Sunday, April 08, 2007

"Holding Pattern"

The new SES poll suggests Harper's Quebec strategy is working, but it comes with a cost, that renders any gains meaningless:
the poll indicates the Conservatives would win about 36% of the popular vote, with the Liberals close behind at 33%, the New Democrats with 16%, the Bloc Quebecois 10%, and the Green Party 6%.

The bad news:
The biggest change for the Conservatives has been in Quebec where they have jumped from 20% in early February to an impressive 28% this week.

At the same time, the Liberals have been losing ground at a precipitous rate in the seat-rich province they once all but owned, dropping from 27% support two months ago to only 18% in the latest survey. Gilles Duceppe's Bloc Quebecois lead with 37%.

The other side:
In the West, support for the Conservatives remains unchanged at 41%, while the Liberals have increased their support five points to 35%, again taking votes from the new Democrats and Greens.

In the Maritimes, all the Harper-bashing by Newfoundland Premier Danny Williams over the budget has not altered Conservative support from two months ago.In fact, it is the Liberals that have bled about five points to Jack Layton's NDP and Greens, although the Grits still lead the Tories 40% to 28%.

The SES poll differs from some others, in that we see Harper making big gains in Quebec, which should give Liberals some pause. However, the Quebec strategy looks to have a cost in Western Canada, with the Liberals now QUITE competitive, when you factor out Alberta. Atlantic Canada is still solid Liberal terrority, even with the downtick, the Tories will lose seats if those numbers hold. Ontario is a deadheat, which seems to support the other polls which show volatility.

Whatever gains are made in Quebec, are countered with the potential loses elsewhere. Harper's Quebec numbers could mean a 10-15 seat gain the province, but you can quickly find a corresponding seat lose elsewhere in the country. If not for the gains in Quebec, the landscape would look decidedly bleak for Harper's prospects. One worrisome angle for the Conservatives, despite the momentum in Quebec, you can't discount the native son entirely. Dion might be down, but it would be foolish to think he can't rebound in his home province. If that were to happen in the campaign, then Harper's gambit may turn to disaster, as he has clearly alienated other regions to get his prize.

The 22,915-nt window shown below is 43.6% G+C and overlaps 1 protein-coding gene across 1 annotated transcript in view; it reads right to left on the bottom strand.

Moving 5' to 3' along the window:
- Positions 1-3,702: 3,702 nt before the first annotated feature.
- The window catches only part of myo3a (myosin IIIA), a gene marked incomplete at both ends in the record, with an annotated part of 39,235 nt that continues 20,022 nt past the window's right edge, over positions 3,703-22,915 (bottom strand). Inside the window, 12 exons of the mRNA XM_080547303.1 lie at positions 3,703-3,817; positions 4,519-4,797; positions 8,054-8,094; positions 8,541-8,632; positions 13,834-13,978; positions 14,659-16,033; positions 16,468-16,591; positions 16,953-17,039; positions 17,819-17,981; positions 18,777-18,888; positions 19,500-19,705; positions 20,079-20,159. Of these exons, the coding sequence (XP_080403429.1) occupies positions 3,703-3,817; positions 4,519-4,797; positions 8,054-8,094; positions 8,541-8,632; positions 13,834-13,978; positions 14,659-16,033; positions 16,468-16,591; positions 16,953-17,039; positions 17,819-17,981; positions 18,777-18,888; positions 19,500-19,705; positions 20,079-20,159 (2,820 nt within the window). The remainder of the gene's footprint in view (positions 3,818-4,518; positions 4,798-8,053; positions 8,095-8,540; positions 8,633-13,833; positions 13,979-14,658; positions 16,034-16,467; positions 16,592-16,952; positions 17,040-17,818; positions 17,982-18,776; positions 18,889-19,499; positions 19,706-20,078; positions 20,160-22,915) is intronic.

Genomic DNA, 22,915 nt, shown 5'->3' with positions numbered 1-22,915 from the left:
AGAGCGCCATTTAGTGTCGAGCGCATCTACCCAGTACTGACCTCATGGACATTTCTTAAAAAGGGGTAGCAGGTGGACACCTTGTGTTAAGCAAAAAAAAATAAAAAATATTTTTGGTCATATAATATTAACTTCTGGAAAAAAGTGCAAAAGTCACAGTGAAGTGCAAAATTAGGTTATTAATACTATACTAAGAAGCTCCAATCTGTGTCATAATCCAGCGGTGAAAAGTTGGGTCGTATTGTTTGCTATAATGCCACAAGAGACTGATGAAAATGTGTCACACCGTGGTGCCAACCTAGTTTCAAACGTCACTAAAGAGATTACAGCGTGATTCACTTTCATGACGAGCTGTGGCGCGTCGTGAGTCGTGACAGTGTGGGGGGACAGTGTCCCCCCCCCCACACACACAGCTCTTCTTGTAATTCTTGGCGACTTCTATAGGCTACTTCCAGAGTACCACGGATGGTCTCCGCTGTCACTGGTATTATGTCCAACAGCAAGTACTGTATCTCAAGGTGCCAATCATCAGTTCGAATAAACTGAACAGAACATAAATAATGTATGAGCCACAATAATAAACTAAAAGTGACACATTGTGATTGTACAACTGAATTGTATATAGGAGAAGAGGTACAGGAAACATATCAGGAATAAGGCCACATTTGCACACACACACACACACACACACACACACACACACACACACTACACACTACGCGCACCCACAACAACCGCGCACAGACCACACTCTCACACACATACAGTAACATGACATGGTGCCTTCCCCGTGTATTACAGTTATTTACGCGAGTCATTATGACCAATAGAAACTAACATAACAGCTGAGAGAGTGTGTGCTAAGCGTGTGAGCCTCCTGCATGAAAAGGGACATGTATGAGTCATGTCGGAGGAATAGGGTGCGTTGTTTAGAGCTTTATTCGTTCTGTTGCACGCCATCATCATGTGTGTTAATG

I don't see a great deal in this poll to cause Conservative excitement. You would have to think the Tory braintrust takes SES seriously, given the track record. This quote sums up the situation:
Nanos said. "I think for all intents and purposes, we are in a holding pattern."

The status quo, despite mountains of cash, favorable conditions and a supposed weak opponent. Maybe it's time for the media to turn the lens back on Harper's own failures, because that is real story in my mind.

UPDATE

Accidental Deliberations makes some relevant points about the NDP's fortunes in Quebec.

14 comments:

A BCer in Toronto said...

Steve, I guess it depends on to what you attribute the Quebec gains.

If you attribute them to the budget then sure, his Quebec strategy is working. If you attribute it to the flurry of sponsorship/Lafleur stories during the polling period, then Harper's Quebec strategy is a failure and the gains are dumb luck, although still gains nonetheless.

If it's the latter, at least there's the potential for any gains to me more shortlived then the former.

Steve V said...

jeff

The other polls have shown minimal gain for Harper in Quebec, so maybe the sponsorship angle is the cause. Having said that, and this is just pure speculation on my part, you would expect Harper to get some boost from "tackling" the fiscal imbalance.

A View From The Left said...

"Maybe it's time for the media to turn the lens back on Harper's own failures, because that is real story in my mind."

Here, here. Unfortunately I think the only way the MSM is going to start talking about Harper's failures is if he ends up behind in the polls.

Anonymous said...

Perhaps Dion should take a daring chance and explain to Quebecers that he is glad the investigations into the sponsorship scandal are still in process because he'd like to clear up all doubts once and for all.

Just a though. Don't run away from the problem, deal with it head on.

Also, if Quebecers can't forget, perhaps Harper's own views on Quebec over the years would anger them enough and put a dint in their pride.

Anonymous said...

Perhaps Dion should take a daring chance and explain to Quebecers that he is glad the investigations into the sponsorship scandal are still in process...

Yes, after all, that all happened under the last, er second last guy. Here's a chance for Dion to prove he's an "agent of change" and "mad as hell". Fine advice.

And there's no need to post anonymously David Herle...

Anonymous said...

The post wasn't from David Herle, whoever he is.

It was just a thought from a blogger reader.